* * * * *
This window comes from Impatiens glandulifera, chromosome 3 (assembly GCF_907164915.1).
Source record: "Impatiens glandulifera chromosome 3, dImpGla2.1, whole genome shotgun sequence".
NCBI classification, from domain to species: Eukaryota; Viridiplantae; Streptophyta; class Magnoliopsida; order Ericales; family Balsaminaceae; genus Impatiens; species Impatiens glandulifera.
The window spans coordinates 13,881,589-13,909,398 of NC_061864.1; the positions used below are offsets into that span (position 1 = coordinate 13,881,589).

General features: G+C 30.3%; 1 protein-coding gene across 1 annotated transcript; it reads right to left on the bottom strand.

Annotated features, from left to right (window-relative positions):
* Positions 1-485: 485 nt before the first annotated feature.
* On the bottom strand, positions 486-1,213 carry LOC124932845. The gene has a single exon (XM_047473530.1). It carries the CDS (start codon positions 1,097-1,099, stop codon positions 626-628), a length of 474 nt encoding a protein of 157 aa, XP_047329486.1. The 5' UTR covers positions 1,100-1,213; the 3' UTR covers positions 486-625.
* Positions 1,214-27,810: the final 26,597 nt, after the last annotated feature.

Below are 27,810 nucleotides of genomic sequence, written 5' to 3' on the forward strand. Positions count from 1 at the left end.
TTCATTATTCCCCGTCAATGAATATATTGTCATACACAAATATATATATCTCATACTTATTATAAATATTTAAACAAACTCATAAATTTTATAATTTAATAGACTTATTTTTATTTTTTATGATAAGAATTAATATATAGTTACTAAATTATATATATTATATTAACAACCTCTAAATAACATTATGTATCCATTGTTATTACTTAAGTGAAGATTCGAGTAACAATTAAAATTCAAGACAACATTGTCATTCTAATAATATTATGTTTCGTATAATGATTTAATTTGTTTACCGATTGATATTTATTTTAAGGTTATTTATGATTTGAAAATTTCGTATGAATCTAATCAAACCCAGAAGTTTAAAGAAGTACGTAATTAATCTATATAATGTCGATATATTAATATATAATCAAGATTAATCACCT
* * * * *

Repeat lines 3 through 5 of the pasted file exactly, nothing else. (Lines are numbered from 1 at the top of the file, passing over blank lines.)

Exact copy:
NCBI classification, from domain to species: Eukaryota; Viridiplantae; Streptophyta; class Magnoliopsida; order Ericales; family Balsaminaceae; genus Impatiens; species Impatiens glandulifera.
The window spans coordinates 13,881,589-13,909,398 of NC_061864.1; the positions used below are offsets into that span (position 1 = coordinate 13,881,589).

General features: G+C 30.3%; 1 protein-coding gene across 1 annotated transcript; it reads right to left on the bottom strand.